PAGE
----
Work by Gillian Lowndes is among creations by 16 artists aim to shock and amuse in Deviants. Picture courtesy Crafts Council
Exhibition: Deviants, Hove Museum and Art Gallery, Hove, until September 13 2009
Whereas artists are encouraged to break rules, craftspeople generally aren't. From potters, metalworkers and textile experts, the public usually demands something useful or at the very least decorative.
Deviants is a touring exhibition which makes an example of some 16 makers of craft objects who refuse to conform to the stereotypes of their trade. The work on display serves no purpose other than to startle, shock and amuse.
Take Teapot on 15 Legs by Irish ceramicist Jill Crowley. You would need a syringe to fill it and an age to wait for your brew to trickle out of the perversely narrow spout. And yes, it has 15 legs, which is at least 12 more than is strictly necessary.
Richard Slee, Hello? Picture © Crafts Council Collection (2008)
Then again, Teapot by Angus Suttie is equally implausible. This one has two spouts, one of which looks stuck on as an afterthought. A tasteful glaze might have rectified matters, but the paintwork looks half finished.
Some works hint at functionality, but others just laugh at the idea. Brick-Filled Bag by Gillian Lowndes is rendered redundant by the eponymous section of wall. Hello? by Richard Slee does indeed pose a question. Is it a pair of vases? A pair of skittles? The viewer is left mystified.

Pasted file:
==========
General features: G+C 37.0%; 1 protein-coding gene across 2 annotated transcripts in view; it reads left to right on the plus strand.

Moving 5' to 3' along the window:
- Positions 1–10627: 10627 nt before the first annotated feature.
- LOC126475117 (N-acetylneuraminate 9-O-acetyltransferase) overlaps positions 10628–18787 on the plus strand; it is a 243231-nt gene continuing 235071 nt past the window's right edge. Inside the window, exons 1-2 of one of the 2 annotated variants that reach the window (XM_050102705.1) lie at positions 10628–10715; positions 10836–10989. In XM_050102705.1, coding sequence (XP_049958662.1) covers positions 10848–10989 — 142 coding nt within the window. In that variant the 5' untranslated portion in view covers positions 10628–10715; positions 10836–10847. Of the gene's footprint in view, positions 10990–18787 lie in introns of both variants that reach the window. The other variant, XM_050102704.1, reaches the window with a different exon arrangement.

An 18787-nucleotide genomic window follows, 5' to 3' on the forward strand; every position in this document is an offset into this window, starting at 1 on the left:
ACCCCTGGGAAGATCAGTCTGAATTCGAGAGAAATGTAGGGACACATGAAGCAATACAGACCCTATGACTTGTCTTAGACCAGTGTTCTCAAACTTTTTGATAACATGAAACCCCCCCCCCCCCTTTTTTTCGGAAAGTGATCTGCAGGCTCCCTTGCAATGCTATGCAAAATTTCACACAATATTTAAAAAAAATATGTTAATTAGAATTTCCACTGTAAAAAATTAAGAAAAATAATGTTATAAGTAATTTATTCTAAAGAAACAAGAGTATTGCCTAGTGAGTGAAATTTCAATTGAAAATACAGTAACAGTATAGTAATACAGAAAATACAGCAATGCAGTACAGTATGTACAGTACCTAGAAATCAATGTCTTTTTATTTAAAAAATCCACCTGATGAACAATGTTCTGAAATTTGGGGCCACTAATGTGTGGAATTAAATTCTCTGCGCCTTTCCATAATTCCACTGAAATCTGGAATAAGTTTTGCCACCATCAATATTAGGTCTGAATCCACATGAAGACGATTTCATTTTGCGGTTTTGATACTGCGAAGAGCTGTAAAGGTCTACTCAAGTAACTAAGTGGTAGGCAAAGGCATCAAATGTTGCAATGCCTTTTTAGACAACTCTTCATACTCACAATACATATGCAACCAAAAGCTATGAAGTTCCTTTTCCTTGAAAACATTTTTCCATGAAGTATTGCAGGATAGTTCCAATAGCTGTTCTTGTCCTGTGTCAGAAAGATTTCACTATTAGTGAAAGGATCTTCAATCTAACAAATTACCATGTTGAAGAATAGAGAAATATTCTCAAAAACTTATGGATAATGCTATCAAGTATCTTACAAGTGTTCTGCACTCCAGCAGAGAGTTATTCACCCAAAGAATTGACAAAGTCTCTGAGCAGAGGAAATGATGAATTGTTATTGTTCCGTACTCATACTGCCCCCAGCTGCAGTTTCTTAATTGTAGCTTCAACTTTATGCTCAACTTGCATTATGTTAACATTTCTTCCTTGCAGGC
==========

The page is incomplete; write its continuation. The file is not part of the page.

But what you might do with Hans Stofer's work is more immediately apparent. Grape Trap is an elegant steel prison for an unsuspecting grape and Grape Run is a similar contraption for rolling your captive back and forth.
Hans Stofer's Grape Trap. Picture courtesy Crafts Council
You'd think that a piece of knitting might be less bizarre, but the glove on display is about a metre long and has been designed for 25 fingers and thumbs. At least Hand of Good, Hand of God by Freddie Robins is a sensible shade of grey-blue.
Elsewhere, Christopher Williams has fashioned an exquisite pale pink bowl that looks both operational and aesthetically pleasing. There's one drawback, inevitably. His Bum Bowl is shaped like a rear end.
Carol McNicoll, Coffee Set (1991). Slip-cast, glazed earthenware. Picture: Crafts Council
"All the works have been selected to show the stranger edge of craft," Amanda Jones, of organisers the Crafts Council, has explained. It's a boundary which certainly blurs into the realms of art.
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